Rising rates hit prices worldwide but S’pore property market expected to be resilient

Moves by central banks to raise interest rates are fuelling sharp downturns in housing markets. PHOTO: ST FILE

SINGAPORE – Moves by central banks around the world to raise interest rates to tame inflation are already fuelling sharp downturns in housing markets as buyers turn cautious in the wake of costlier mortgages.

Research consultancy Capital Economics said house prices will fall by 20 per cent in Canada and New Zealand, by 15 per cent in Australia and by 10 to 15 per cent in Sweden – all nations that have experienced interest rate rises of late.

It expects price falls will be more moderate elsewhere – at between 5 and 10 per cent in Britain and 5 per cent in the United States.

A similar story is playing out in Singapore, where two-year, fixed-rate mortgages have gone up as much as 0.73 percentage point to 2.98 per cent within two months.

The Singapore property market has been resilient so far, with prices for private homes and Housing Board resale flats growing at a faster pace in the second quarter than in the first.

Urban Redevelopment Authority flash estimates showed the private residential property index rose for the ninth straight quarter – up 3.2 per cent from the first to the second quarter after a 0.7 per cent lift from the last quarter of 2021 to the first three months of this year.

Data also showed demand remained robust with new home sales hitting a six-month high in May although some estate agents say activity has slowed a little.

Mr Gary Seah, associate group division director at PropNex Realty, noted that customers have definitely become more cautious but prices remain supported by home-occupier demand.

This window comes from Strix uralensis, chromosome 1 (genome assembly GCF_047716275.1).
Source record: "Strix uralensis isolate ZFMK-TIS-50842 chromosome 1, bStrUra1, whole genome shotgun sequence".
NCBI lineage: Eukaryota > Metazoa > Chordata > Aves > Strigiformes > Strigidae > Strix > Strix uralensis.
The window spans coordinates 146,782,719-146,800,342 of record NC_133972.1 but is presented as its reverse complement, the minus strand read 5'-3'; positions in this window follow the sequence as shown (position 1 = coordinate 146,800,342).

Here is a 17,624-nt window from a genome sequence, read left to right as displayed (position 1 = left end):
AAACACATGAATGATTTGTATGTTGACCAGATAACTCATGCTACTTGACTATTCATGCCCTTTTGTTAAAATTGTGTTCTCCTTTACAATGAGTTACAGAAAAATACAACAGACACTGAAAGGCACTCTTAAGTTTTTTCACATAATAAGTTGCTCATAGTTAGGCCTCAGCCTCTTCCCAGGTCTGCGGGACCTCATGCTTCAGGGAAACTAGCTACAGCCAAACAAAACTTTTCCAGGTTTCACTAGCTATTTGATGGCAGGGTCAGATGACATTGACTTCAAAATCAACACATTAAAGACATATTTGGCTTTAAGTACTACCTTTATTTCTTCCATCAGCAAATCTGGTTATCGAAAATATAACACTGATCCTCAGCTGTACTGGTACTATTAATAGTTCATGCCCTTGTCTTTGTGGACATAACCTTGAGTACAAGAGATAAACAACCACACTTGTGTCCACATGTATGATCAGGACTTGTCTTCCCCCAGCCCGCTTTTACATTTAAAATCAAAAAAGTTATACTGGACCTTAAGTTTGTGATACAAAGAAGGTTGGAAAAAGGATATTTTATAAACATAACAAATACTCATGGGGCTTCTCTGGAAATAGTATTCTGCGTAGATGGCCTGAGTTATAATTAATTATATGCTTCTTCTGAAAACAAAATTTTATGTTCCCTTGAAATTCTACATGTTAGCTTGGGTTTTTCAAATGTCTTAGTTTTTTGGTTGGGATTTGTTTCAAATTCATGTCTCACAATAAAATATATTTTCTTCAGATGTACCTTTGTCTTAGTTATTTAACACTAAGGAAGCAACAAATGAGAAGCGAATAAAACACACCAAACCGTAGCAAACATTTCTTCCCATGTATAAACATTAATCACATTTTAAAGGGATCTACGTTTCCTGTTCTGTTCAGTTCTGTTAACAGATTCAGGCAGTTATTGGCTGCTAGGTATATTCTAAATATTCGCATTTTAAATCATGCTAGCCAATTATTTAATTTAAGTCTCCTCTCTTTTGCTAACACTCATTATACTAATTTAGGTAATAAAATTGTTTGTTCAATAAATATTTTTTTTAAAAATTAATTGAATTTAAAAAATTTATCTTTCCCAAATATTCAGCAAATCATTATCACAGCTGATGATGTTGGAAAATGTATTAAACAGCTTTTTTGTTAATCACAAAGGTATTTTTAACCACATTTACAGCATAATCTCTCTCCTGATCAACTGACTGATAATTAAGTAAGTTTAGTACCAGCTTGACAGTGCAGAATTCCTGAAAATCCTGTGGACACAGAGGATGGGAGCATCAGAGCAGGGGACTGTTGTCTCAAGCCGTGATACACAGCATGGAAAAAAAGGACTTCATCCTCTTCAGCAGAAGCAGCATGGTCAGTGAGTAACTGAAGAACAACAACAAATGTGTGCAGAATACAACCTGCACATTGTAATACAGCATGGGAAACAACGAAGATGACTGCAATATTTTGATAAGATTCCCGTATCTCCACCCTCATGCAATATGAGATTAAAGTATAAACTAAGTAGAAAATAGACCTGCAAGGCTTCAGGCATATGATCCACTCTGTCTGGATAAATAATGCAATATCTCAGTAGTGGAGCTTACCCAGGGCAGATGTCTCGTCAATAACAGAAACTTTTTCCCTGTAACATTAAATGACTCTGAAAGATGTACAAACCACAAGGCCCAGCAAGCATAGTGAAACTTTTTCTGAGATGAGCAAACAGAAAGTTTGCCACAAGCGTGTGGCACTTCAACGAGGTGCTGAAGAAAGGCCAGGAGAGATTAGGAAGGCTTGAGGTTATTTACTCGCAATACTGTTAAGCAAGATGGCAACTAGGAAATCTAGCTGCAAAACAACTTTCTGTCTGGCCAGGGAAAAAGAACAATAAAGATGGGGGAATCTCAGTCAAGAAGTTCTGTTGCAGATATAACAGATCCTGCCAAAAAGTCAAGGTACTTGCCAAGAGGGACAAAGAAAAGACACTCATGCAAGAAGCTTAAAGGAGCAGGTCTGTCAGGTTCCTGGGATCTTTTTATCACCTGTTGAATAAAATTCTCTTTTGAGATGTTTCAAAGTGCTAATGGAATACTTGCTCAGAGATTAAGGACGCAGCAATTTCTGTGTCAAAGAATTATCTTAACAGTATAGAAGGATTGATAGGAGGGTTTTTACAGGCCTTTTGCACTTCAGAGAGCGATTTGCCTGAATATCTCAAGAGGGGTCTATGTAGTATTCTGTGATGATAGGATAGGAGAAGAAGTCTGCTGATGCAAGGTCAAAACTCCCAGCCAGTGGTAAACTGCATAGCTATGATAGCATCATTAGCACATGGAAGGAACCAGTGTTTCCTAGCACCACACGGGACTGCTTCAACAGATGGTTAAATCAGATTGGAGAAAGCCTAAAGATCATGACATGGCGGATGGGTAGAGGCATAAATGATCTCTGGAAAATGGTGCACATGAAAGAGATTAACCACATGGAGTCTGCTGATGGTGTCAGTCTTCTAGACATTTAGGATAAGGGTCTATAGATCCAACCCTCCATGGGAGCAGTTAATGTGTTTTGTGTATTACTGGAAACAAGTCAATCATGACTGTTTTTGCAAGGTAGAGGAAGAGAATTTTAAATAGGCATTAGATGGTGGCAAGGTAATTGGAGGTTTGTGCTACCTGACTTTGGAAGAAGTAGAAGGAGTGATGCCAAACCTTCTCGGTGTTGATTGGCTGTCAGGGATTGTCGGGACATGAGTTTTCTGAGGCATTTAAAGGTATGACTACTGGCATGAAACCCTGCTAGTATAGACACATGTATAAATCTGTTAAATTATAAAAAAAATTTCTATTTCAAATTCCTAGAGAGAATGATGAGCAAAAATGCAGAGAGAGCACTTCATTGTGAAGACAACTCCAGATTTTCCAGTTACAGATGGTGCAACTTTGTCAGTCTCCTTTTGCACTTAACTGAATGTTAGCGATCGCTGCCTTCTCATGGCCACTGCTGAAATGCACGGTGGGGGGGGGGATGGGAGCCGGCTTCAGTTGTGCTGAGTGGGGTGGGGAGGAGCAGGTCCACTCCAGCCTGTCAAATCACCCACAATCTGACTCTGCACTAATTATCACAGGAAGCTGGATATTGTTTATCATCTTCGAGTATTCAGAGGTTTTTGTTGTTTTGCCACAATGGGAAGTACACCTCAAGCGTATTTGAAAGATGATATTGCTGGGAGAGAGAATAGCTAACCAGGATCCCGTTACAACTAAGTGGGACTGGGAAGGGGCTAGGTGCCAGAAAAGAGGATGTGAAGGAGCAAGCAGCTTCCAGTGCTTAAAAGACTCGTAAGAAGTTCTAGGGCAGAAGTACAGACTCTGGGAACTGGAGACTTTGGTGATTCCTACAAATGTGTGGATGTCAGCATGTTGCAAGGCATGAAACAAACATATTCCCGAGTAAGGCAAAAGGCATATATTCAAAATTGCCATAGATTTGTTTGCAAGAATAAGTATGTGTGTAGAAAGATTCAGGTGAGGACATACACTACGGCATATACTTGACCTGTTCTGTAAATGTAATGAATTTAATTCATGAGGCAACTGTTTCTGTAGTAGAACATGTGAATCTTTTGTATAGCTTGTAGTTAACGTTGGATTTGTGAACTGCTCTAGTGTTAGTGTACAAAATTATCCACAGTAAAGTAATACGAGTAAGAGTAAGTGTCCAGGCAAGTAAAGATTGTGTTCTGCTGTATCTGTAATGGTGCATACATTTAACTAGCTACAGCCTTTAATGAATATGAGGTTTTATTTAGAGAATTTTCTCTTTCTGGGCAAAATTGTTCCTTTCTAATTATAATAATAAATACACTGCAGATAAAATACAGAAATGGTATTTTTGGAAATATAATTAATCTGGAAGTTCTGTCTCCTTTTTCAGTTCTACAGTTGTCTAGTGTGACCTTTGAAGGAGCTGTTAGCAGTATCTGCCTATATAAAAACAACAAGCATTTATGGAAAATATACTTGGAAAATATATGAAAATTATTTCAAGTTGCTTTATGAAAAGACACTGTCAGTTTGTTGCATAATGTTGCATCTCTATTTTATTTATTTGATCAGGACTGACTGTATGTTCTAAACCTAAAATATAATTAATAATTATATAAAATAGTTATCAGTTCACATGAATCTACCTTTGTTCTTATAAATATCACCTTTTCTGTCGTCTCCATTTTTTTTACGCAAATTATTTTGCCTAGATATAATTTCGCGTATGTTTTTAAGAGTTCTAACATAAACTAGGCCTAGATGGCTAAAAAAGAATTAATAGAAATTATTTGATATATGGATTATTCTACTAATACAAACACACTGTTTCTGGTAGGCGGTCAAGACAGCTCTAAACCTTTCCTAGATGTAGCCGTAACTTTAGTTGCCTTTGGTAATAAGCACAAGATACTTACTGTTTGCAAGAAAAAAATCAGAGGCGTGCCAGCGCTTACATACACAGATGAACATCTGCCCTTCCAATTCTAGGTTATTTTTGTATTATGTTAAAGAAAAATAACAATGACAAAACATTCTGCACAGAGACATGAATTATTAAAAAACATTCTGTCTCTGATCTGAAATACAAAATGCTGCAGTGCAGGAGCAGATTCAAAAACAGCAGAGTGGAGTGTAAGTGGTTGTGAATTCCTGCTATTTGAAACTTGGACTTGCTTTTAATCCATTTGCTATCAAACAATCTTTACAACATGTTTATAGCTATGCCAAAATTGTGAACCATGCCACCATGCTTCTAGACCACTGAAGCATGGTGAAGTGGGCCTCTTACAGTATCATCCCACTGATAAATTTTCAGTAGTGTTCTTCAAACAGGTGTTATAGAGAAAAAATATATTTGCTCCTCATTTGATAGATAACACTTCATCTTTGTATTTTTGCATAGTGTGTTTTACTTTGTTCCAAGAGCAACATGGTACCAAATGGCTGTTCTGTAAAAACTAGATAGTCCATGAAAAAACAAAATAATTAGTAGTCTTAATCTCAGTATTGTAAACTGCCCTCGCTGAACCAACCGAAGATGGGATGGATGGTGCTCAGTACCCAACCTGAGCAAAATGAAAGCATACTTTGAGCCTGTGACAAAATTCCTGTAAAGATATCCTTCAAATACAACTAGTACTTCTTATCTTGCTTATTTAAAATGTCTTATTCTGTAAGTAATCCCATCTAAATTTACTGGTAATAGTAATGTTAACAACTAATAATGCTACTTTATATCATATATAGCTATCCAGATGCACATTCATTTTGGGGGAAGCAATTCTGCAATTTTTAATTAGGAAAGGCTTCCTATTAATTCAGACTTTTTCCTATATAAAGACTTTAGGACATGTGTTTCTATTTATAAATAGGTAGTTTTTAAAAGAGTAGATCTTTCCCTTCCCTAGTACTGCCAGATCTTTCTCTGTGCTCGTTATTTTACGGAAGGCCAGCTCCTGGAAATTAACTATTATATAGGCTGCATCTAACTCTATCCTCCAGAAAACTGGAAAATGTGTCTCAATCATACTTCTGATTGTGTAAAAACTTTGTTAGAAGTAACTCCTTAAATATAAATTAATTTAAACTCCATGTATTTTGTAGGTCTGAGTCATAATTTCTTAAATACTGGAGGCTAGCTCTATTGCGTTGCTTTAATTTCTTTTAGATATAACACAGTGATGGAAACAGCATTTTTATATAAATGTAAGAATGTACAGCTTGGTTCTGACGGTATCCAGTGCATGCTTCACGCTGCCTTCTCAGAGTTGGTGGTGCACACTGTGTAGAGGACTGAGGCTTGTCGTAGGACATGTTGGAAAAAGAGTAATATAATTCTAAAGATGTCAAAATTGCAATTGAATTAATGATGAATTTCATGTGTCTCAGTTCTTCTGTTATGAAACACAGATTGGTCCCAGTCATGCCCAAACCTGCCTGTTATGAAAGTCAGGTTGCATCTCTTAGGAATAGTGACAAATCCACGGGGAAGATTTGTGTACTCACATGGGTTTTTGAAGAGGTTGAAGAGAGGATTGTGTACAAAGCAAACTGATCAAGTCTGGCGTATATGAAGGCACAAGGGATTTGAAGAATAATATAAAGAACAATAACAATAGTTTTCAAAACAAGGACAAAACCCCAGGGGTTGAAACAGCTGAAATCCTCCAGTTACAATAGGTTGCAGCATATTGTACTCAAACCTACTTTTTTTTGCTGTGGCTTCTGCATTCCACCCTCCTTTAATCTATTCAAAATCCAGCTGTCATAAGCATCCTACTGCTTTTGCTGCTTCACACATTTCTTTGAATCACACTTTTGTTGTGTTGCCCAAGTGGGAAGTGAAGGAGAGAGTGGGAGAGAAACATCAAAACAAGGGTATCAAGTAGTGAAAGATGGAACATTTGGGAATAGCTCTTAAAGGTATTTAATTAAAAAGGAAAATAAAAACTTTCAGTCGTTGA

“Six months ago, you put up for sale, and it is taken up immediately. Now, you put up for sale, you still can breathe before it is gone,” Mr Seah said.

He added that home-occupiers will still buy if the property has attributes such as being new, in a good location, near to good schools and boasting a nice view.

Many of these buyers also have made a bit of money from the sale of their previous home and so are willing to pay more, Mr Seah said.

One of his recent deals involved a couple selling their HDB flat and buying a condo. The couple paid $50,000 to $60,000 more than what was paid for another unit in the same condo development two to three months ago.

A relative shortage of supply is also playing a part in market dynamics.

The number of unsold private residential units has been on a downtrend since the peak in unsold units in the first quarter of 2019.

Mr Leonard Tay, head of research at Knight Frank Singapore, said the tight supply of saleable inventory, coupled with resilient underlying demand, is providing some support to private property prices.

Industry observers said the suburbs – known as the outside central region – will see the biggest demand or price gains.

The hike in borrowing rates means monthly mortgage payments become more expensive, which will in turn gravitate buyers towards more affordable properties in these areas.

Ms Catherine He, head of research for Singapore at Colliers, thinks upcoming mass-market launches like Sceneca Residences in Tanah Merah and AMO Residences in Ang Mo Kio will attract genuine home buyers and support prices.

Mr Eugene Lim, key executive officer of ERA Realty, said HDB upgraders will also be a big force driving demand in mass-market properties.

Mr Lim said around 31,000 HDB flats will reach their minimum occupation period (MOP) this year.

The MOP is usually for a period of five years, after which an owner can sell or rent it out or buy a private property.

Mr Lim noted that there will be a base of 31,000 upgraders looking for a private property in the mass market.

Home occupiers will still buy property if it has desirable attributes. ST PHOTO: KUA CHEE SIONG

HDB resale prices have also been buoyant, giving upgraders more leeway to splurge on their first private property.

Flash estimates for the HDB Resale Price Index showed that flat prices rose 2.6 per cent from the first to the second quarter.

There were also 31 HDB flats that sold for $1 million or more last month, up from 30 in May.

Mr Pow Ying Khuan, head of research at 99.co, said 166 flats were sold for at least a million dollars in the first half of this year, a 57 per cent increase from the 106 sold in the same period last year.

PropNex’s Mr Seah said some buyers of these million-dollar units are downgraders who sold landed or private properties but their HDB flat must be in a good location, with nice views and still have a long remaining lease.

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